Thursday, March 4, 2021

A Three-Book Deal, and Other News

 Happy March!

A few new updates this month, the first of which is that my Frostbite series has been acquired by City Owl Press, in my first official three-book deal. A Vision in Crimson, Dreams of Ice and Shadow, and Night of Storms will make their way onto City Owl's catalogue starting in 2024. I'm very excited to be working with them again to bring this series that is near and dear to my heart to even more readers. 

And because City Owl is just so good to me, Curse of the Amber has a splashy new cover. Take a look!


My horror novel Notes from the Undead and the EPIC fantasy The Shadow of Theron are on their way to finding their homes too. I'm very focused on polishing up Night of Storms, the third book in the Frostbite series, but in the back of my head, other stories are fighting for the privilege of being the next WIP. I have a pretty good idea of what's going to win out, but I'm not telling! Not yet.



Monday, January 18, 2021

I'm Back! Sort of...

Good afternoon, on this fine MLK Day. A vaccine is on the way, along with a new President, and I can bear to look at my computer screen for about an hour at a time. Progress. 

My vertigo is persistent but subsiding, some. Enough to get some writing work done, if not some reading. Fear not! When words swim on the page, that's what manga's for. And audiobooks. Nothing shall keep me from reading or writing, which is what I hope to continue doing as a new year dawns. Also, there's a puppy coming. I never post about family stuff, I know! But puppies are so very cute, and it's not something I can help. 

In the meantime, there are some updates to my bio to reflect the state of my writing. The Shadow of Theron is done and looking around for a place to call home, though interested betas are always welcome. I'm hoping to polish up book 3 of my Frostbite series, which, the more I think about it, is probably in better shape than I think it is to be rightfully called a first draft, and other standalone projects are pushing their way to the front of the brain. It may swim a little, but the noggin still works. 

In an attempt to unplug my head and enjoy the things I can do, my ability to read a book a week has been, shall we say, annihilated. As a result, I'm reverting back to being much more choosy, and therefore, reviews won't be the focus of this blog any longer. What it will be, only time will tell. A stronger focus on the state of genre writing and the writing process in general is very likely. Whatever I do read, you can see with my thoughts on the Goodreads bar running off to the right there- a line or two is about all I can manage these days, as are easy breezy regency romance reads. I have so many good fantasy books that I want to get into (Dragon Reborn is at the top of the list), but I'm just not there yet. And heaven knows how long it would take to listen to an audio of that.

Stick your head out the window, if you can, and get a gulp of some fresh air. That's what I'm going to do. And I may just take Giordano Bruno with me. 


Puppyyyyyy! This mini dachshund will be coming home by the end of the month, from the fabulous Dachshund Dude Ranch in TX

Monday, July 6, 2020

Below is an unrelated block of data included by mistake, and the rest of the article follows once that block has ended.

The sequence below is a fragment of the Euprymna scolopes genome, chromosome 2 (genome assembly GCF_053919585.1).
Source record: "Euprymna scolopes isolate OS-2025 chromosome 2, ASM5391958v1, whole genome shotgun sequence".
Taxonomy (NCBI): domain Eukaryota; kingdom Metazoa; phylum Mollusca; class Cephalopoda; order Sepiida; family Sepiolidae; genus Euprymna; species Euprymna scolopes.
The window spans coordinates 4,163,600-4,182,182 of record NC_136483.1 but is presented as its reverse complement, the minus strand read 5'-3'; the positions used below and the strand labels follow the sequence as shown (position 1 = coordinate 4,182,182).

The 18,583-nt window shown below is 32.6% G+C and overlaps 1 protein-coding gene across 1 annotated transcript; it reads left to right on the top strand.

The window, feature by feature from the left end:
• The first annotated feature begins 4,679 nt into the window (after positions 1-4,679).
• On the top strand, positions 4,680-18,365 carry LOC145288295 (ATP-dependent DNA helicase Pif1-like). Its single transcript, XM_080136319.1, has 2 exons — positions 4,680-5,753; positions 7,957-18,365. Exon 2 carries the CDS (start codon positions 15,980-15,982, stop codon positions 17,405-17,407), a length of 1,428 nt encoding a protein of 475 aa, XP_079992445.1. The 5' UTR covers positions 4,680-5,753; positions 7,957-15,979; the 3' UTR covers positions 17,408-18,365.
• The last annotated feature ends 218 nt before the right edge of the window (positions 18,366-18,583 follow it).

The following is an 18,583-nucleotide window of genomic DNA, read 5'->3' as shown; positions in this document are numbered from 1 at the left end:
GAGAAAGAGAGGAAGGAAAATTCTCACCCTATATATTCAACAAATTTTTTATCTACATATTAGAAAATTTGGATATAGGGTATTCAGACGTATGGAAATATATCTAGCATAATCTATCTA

Taking a Pause

Good morning.

For those of you who are regular readers of this blog, you may have noticed that a couple of weeks have gone by without a new review. That's for a few reasons:

One: I haven't been really reading, as I've been focusing so much on writing. I'm preparing the first draft of The Shadow of Theron for beta-reading, and whatever free time I have has been taken up by that. It's a beast - over 120k so far, and I'm not done typing it up yet. I'm really happy with it though, and that's what counts.

Two: Even that work is happening much slower nowadays, as a resurgence of vertigo keeps me from focusing on the written word - anybody's words.

Three: When I can read, I often put down books or just don't like them enough to put in the effort to review them.

So: this blog is going to go on a temporary hiatus. I'll still be around, and when I'm able to read/write/operate on some level of normalcy, you'll see more of me here. For now, take solace in the fact that there are lots of reviews and recommendations up in the past feeds. As updates make sense, I will make them.

For now - take care of yourselves- your bodies, your brains, your spirits. Take a walk. Read a book. Write a story. And for all our sakes, stay safe.

Sunday, June 21, 2020

Rushing to the Conclusion: Ghostly Echoes

I came back to this series quicker than I normally would, because the second installment of the Jackaby series left off with some very interesting changes in the resident ghost's activity, and I wanted to see what the series would do with a trope that is very well-covered and traditional, compared to redcaps and some of the other crazy paranormal creatures that made their appearances in the first two books.

Unfortunately, there was too much going on here in Ghostly Echoes, and as much as I wanted the book to focus on the murder-mystery style task of discovering Jenny's killer and putting her to rest, we got thrown into a whole other set of otherworldly creatures and rules of the fae and the River Styx. It's not that these things weren't interesting, but once again they're in a jumble with other things, so there wasn't as much depth of detail, and in that way the narrative that could have been very tight quickly lost focus. There was also a missed opportunity to develop how the ghostly realm and the realm of the dead works here. There was an effort at that, with Abby's descent into the land of the dead, but it had very little to do with Jenny's temporal changes, and just felt too far afield, even for these novels.

I'm not as hyped up about finishing the series as I was to come to this title. So it might be quite a while before I pick up book number 4, if at all.

K Rating/ 2/5

Sunday, June 14, 2020

Solid Serial Killer: Looking Glass

I was pleasantly surprised by how different Andrew Mayne's The Naturalist was, in terms of the investigation of a rampant serial killer working under the radar, and in the quirky, almost inhumanly scientific way that Dr. Theo Cray uses his weirdly wired brain to solve the unsolvable.